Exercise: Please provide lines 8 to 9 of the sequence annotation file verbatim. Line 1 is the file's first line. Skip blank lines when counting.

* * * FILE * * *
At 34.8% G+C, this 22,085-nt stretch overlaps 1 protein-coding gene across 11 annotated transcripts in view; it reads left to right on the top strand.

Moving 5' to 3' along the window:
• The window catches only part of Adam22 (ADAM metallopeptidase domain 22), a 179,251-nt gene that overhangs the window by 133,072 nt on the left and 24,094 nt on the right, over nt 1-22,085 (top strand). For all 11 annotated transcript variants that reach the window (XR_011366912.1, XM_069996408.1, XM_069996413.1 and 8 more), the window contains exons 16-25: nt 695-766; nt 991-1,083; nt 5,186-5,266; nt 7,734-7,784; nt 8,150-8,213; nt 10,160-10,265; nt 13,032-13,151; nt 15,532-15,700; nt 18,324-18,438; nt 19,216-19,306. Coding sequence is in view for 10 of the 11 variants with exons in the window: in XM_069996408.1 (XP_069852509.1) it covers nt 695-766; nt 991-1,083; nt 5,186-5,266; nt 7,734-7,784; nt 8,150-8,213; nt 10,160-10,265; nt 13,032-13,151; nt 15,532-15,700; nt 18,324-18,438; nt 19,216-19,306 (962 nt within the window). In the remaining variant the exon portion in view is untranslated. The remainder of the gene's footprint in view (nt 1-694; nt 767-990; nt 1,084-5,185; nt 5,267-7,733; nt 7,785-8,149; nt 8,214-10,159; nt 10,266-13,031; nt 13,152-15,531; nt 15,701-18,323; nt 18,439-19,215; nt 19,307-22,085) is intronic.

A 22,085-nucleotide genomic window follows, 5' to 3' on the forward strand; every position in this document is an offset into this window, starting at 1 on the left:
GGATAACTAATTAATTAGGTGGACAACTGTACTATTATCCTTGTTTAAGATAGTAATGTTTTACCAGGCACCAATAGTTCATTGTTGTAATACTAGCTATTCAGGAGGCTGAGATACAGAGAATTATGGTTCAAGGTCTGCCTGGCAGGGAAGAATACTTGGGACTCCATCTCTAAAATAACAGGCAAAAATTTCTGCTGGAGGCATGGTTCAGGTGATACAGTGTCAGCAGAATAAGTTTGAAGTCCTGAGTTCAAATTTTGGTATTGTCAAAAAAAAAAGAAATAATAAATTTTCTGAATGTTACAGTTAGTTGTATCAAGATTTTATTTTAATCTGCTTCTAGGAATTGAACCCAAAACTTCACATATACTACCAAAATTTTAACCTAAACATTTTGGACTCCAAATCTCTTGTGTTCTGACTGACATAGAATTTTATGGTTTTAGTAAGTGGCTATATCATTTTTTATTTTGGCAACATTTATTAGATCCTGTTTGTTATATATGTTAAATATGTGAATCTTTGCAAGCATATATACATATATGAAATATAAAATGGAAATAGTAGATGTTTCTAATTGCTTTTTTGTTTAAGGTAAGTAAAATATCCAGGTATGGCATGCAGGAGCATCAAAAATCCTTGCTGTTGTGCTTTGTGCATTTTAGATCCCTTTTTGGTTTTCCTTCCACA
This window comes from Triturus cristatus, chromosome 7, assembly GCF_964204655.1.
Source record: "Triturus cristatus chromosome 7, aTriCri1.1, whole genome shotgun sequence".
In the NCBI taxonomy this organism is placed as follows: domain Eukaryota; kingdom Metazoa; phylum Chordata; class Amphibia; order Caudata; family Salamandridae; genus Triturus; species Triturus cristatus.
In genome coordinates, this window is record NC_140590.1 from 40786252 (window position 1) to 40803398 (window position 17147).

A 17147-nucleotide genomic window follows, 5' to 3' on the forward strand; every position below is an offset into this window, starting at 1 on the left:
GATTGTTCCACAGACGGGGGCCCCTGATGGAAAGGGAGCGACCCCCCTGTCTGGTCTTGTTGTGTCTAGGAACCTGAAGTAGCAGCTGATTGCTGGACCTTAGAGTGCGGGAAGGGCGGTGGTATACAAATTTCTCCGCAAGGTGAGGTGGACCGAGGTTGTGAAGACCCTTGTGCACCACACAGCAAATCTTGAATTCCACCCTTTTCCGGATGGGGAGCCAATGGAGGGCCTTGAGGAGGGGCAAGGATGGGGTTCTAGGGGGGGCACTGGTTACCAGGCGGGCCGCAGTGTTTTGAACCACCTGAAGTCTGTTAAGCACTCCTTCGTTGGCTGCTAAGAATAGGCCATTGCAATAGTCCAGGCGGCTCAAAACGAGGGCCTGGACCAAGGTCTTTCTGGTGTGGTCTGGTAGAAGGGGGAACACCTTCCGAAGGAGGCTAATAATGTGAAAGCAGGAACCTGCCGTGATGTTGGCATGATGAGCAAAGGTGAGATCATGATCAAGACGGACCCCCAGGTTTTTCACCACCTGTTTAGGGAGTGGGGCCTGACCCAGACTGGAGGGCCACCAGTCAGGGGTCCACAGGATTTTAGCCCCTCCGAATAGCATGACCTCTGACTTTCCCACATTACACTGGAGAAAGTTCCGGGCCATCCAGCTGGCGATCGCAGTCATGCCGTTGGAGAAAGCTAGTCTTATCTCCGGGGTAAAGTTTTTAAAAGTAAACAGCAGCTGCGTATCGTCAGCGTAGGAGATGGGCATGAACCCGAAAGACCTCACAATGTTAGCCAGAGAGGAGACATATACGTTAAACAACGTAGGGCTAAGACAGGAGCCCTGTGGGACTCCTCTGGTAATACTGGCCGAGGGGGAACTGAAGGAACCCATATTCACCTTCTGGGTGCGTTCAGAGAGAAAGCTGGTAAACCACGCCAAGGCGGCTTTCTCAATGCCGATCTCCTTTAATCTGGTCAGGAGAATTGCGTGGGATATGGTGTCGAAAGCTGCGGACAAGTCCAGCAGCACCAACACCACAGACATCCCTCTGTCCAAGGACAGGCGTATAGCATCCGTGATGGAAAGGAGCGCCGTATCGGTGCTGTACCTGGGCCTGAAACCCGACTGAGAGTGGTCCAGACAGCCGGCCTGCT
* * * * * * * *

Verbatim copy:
In the NCBI taxonomy this organism is placed as follows: domain Eukaryota; kingdom Metazoa; phylum Chordata; class Amphibia; order Caudata; family Salamandridae; genus Triturus; species Triturus cristatus.
In genome coordinates, this window is record NC_140590.1 from 40786252 (window position 1) to 40803398 (window position 17147).